Today was my first day at Area Asheville Habitat for Humanity! And it was amazing.
Let me set the scene,
My awesome roommate Jordan agreed to drive me to the office this morning. Knowing that I had to be there at 8:30, and that it was a 13 minute drive according to Google maps, we left at 8:10, plenty of time to spare and get lost, right? No. Patton Ave is a nightmare. There is a divider between the two directions so you can’t take a left without going further down the road and doing a U-turn at the light. We need to find a better route. But upon arriving 5 minutes late, I was met with the most enthusiastic and welcoming group at AAHH. My supervisor, Stephanie, welcomed me with a homemade peach cobbler that was just pulled out of the oven. HOMEMADE PEACH COBBLER. And it just got better from there. Sitting in the kitchen eating this delicious food I met various AAHH volunteers are workers, all who were so inviting. Stephanie walked me through the training manual and showed me around the office and warehouse where they store construction donations. I sat through two meetings, one of them being the entire staff meeting that is held once a month. I met the majority of the employees and remember all (30) of their names! I hope that come Tuesday, my next day of work, I still remember everyone.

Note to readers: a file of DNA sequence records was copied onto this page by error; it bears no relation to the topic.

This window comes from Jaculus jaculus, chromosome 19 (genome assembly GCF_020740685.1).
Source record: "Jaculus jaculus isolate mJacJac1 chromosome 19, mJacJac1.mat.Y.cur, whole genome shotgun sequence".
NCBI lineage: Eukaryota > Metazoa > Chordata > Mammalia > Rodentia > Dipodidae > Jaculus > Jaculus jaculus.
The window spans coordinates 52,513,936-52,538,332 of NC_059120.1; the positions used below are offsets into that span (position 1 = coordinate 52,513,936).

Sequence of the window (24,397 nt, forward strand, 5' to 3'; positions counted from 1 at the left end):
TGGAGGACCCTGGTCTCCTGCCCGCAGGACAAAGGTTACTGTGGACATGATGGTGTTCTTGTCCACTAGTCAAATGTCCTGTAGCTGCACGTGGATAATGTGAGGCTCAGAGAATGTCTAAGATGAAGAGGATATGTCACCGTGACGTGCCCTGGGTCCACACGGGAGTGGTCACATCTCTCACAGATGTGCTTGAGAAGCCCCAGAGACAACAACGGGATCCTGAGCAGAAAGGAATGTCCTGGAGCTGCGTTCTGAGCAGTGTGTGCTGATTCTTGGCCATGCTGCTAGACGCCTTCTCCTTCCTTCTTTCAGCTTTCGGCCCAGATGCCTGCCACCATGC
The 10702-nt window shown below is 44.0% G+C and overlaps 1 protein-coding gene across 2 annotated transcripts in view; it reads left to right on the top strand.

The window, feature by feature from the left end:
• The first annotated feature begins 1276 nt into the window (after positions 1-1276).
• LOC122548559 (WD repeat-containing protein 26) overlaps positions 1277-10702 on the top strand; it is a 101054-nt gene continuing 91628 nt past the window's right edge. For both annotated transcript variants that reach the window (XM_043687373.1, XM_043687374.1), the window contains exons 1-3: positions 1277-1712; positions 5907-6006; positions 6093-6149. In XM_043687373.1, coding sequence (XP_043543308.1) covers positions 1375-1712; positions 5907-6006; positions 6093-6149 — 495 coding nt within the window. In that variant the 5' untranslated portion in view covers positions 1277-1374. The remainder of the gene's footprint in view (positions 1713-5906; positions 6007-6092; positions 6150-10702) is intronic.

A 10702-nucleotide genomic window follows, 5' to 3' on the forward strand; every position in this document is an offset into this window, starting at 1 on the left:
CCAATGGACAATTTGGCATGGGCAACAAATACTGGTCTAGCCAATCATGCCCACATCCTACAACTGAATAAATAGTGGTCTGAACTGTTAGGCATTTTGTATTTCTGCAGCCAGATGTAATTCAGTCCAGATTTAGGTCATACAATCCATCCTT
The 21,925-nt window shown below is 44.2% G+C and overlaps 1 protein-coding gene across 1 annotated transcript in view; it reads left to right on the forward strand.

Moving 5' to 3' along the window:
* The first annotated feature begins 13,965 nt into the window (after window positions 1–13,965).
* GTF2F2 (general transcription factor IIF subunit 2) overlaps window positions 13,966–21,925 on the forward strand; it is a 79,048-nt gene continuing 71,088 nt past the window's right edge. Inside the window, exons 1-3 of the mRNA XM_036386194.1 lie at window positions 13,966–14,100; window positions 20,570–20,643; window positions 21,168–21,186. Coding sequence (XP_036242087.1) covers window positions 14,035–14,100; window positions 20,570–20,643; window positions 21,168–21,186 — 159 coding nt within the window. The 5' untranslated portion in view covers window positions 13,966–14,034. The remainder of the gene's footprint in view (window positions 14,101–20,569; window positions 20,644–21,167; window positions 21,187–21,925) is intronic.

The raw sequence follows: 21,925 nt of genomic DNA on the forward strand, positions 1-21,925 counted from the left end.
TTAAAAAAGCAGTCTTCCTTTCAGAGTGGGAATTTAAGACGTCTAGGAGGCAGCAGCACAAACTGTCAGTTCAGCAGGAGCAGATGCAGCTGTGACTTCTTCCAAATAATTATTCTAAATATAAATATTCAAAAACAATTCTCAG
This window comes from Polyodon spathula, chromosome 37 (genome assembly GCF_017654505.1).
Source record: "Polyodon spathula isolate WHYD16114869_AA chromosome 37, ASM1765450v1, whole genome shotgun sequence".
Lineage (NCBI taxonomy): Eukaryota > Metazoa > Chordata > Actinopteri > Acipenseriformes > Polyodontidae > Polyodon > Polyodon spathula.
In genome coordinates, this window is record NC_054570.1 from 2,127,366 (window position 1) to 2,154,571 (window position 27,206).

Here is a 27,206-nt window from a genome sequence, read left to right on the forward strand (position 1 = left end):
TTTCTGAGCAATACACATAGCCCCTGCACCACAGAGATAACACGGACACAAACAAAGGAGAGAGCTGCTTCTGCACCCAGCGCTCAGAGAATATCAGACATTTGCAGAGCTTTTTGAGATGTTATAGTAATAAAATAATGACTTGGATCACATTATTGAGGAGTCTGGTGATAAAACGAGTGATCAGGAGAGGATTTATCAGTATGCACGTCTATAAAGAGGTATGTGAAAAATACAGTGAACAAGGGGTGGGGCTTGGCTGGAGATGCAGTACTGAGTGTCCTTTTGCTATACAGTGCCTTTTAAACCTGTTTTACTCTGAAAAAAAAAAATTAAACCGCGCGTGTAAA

My work title is office intern, but the work that will take up most of my time will be communicating with and scheduling volunteer groups that wish to do a project with AAHH, welcoming them at the construction site, data entry/ coding, front desk assistance, maintaining the volunteer info board at the construction site, and general event room organization. AAHH is very thankful for the volunteers that make their non-profit possible and that ethos is reflected in the inclusiveness of the office setting. It is through this environment that AAHH hopes for their volunteers to take their mission of providing safe, affordable housing to their home communities, keeping the discussion of affordable housing going. I was not aware of the housing shortage in Asheville that is driving up the prices of homes and apartments across the board. The city is landlocked because of the mountains and with such a high demand for housing but low supply, costs are rising. Asheville has a .9% vacancy rate, meaning at any given point, 99.1% of housing is occupied. A healthy vacancy rate is 5-6%, so I was informed. So, it is tough to live in Asheville if you are not making a living wage. My plan of living in Asheville next year and finding full-time employment is looking really promising now…. jk.